Sermon – April 14, 2017
In Mark 15, we see an unjust trial against a perfect king, a sinner set free, and the wrath of God satisfied.
1. Silence (vv. 1-5)
In verse 2, Pilate asks him, “Are you King of the Jews?” This charge that they brought before Pilate was not the charge that they were upset about. Back in chapter 14 they were incensed because Jesus claimed to be the Christ, the messiah, the Son of the Blessed. Jesus answered them by saying, “I am”. This is a clear reference to the “I am” that the Lord, Yahweh, used to describe himself in Exodus 3. Jesus then said to the council, “You will see the Son of Man seated at the right hand of Power, and coming with the clouds of heaven.” (Mark 14:62) That was the reason they wanted to kill him, that was the real charge they wanted to bring against Jesus. But they knew that would not really get Rome upset. They tell Pilate that Jesus has declared himself to be the “King of the Jews”. This is the charge that they bring against Jesus. Trying to cast him in the light of an insurrectionist against the state, they ask Pilate to kill him. They accuse him, they lie about him, and they dare him to defend himself.
What does Jesus say? Does he point all of this out? Does he show how they have lied about him, how they have been plotting to destroy him for some time, and how with ill intentions they have mistreated him? This is Jesus of all people, a man who has done nothing wrong! He is the one in the history of the world who is truly innocent, and not just of this charge but of any charge. What does Jesus say? He simply looks Pilate in the eye and says, “You have said so.” Verse 3 says that the chief priests accuse him of many things. They continued to lie about him. He does not say a word. He does not honor their accusations, he does not defend himself, but he remains silent. In the face of injustice, Jesus did not open his mouth. Jesus knew this was the reason that he was sent here. Even though Jesus knew the horrors that he would endure, he still submitted to the will of the Father. He lovingly, graciously, willingly, kindly, gently, and honorably remained silent. He did not refute the charges because this was his purpose. He deliberately came to save sinners through his death. He came to take the punishment that sinners deserve.
2. Substitution (vv. 6-15)
As the trial proceeds, we see Pilate try to find a way out of this predicament. He does not find fault in Jesus. Pilate recognizes the envy of the chief priests, knows this is a bogus verdict, and needs a clean way out of this situation. Perhaps he could appeal to the crowd, and get them to ask for Jesus’s release according to tradition. This would possibly satisfy the guilty verdict as desired by the chief priests, meanwhile satisfy the crowd with his gesture of mercy. His plan terribly backfires. The crowd rejects this, and calls for Jesus to be crucified. The very crime that Jesus is accused of committing (rising up against Roman authorities) – of this crime Barabbas is guilty. Innocent Jesus is condemned; guilty Barabbas is set free.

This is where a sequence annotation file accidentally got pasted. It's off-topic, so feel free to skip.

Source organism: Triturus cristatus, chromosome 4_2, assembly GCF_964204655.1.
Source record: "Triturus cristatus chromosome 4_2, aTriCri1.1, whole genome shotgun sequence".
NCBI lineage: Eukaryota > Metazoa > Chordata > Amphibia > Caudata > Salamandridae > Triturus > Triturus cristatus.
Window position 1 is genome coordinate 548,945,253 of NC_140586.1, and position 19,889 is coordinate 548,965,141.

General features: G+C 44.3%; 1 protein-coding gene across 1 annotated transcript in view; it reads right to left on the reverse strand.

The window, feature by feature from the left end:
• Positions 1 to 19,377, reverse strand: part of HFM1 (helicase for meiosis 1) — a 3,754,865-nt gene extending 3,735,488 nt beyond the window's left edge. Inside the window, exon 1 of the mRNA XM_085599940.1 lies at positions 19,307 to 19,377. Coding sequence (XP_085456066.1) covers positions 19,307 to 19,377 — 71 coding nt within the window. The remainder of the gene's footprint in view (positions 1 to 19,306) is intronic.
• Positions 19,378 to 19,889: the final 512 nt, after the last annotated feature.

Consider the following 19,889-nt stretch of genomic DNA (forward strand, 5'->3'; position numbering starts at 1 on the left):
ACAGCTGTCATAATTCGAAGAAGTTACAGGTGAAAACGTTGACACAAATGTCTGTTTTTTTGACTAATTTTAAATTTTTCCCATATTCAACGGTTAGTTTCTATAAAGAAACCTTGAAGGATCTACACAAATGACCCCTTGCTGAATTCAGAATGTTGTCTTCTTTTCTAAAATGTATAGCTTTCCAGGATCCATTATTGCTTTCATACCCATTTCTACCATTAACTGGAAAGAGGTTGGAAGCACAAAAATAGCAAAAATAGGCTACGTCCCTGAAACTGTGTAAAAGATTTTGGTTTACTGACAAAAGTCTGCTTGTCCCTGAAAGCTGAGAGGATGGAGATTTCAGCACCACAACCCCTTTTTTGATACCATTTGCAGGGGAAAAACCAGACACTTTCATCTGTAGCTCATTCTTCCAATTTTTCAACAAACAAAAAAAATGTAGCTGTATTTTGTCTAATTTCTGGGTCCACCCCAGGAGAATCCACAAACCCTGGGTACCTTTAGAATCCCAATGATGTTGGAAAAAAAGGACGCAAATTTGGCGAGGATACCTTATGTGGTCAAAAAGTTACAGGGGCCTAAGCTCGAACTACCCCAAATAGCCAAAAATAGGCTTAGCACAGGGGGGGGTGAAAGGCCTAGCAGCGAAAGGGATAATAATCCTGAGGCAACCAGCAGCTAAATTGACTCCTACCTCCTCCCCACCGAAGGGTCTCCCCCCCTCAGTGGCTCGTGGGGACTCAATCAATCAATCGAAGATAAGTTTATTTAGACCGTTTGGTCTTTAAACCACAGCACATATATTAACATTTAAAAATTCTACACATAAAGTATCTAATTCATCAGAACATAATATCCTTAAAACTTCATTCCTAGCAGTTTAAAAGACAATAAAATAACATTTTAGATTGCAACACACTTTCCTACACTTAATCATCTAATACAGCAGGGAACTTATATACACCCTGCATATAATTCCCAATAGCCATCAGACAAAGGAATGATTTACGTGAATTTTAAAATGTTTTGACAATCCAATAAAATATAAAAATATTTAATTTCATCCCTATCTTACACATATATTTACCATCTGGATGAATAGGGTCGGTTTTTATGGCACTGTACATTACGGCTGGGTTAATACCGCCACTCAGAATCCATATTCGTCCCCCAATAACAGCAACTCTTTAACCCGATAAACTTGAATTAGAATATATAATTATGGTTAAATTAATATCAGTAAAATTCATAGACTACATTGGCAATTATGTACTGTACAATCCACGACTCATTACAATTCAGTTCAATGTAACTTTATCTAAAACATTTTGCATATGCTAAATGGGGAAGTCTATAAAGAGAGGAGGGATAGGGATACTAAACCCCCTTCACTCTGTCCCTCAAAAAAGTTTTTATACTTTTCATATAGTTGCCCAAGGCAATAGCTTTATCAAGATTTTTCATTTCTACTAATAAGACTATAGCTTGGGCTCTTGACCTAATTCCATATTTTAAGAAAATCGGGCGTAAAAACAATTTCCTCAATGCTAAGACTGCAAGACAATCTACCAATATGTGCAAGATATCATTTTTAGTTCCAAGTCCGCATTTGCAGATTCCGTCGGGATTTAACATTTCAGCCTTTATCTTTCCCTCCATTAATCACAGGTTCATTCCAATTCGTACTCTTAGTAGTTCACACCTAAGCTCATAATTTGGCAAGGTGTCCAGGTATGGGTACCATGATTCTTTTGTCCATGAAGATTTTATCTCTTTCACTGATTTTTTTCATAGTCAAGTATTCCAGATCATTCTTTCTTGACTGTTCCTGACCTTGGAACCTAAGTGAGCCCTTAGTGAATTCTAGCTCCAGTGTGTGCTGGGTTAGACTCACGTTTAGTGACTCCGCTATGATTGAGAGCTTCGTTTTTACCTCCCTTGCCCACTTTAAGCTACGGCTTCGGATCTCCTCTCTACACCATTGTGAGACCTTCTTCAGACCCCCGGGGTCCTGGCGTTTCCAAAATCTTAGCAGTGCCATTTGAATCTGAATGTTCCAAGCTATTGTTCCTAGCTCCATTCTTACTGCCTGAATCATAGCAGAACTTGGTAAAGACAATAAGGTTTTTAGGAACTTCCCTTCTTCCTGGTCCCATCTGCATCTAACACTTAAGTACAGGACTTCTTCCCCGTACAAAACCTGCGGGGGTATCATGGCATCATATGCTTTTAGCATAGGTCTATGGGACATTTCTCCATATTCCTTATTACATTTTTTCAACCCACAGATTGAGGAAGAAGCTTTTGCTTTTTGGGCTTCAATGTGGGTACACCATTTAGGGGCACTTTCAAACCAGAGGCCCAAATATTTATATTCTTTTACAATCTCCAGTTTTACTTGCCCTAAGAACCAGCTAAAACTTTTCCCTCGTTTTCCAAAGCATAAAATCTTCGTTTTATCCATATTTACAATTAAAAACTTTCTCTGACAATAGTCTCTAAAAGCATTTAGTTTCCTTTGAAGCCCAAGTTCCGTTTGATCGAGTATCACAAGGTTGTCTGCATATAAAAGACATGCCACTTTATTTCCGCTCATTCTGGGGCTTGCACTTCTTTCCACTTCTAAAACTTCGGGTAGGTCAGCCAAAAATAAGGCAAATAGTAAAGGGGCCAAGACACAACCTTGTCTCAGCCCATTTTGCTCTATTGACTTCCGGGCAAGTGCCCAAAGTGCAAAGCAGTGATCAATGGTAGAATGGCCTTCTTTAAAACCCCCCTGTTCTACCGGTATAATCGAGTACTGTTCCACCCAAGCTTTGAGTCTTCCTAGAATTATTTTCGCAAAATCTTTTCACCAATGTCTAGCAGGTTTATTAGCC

You must see the sick irony here. There is no clearer picture of substitution in the Bible. We see Jesus sentenced to death on a cross in the place of a sinner. Christ is innocent and condemned; the sinner is guilty and shown mercy.
3. Suffering (vv. 15-39)
Jesus is scourged. This is a horrible Roman practice that consisted of one getting beaten with leather whips plated with pieces of bone or lead. This left the body of the victim shredded, open, and bleeding. Jesus endures this. He is then mocked and beaten by whole battalion. He is dressed up in faux royal clothing as a sick joke, a crown of thorns is rammed into his skill, and he is beaten with mock scepter. Jesus endures this. This physical and humiliating suffering, Jesus endures. But notice Mark spends very little time focusing on the specifics of the physical suffering, for there is something far worse in store.
Jesus endured much more on the cross than the physical suffering. Certainly crucifixion is horrid, and certainly the physical suffering was great. No, on the cross Jesus suffered under the wrath of God. “My God, my God, why have you forsaken me?” These familiar words from Psalm 22 highlight what happened while the messiah hung on the tree. God the Father poured out his righteous and just wrath against sin. He did not pour it out against the guilty. He poured it out on a substitute. He poured out his wrath on the Son. Jesus, the perfect God-man, hung on the cross and endured hell. With a final cry, he drinks the cup of God’s wrath down to the dregs.
This is the “what”, but we need to recognize the “why”. Why did Jesus remain silent, why did he stand in as a substitute, and why did he endure unimaginable suffering. Why did he do all of this? “For our sake he made him to be sin who knew no sin, so that in him we might become the righteousness of God.” (2 Cor 5:21) Jesus died so that sinners could be reconciled to God. Humans, people, rebels against God have no hope at all, but for the redemption in Christ found by the grace of God. He has purposely gone to the cross with the intention of glorifying the Father by justifying the unjust.
This is why Jesus was silent, this is why Jesus acted as a substitute, and this is why Jesus suffered. This Good Friday, look to him afresh in repentance and faith as the true and perfect King, the one to whom you owe everything.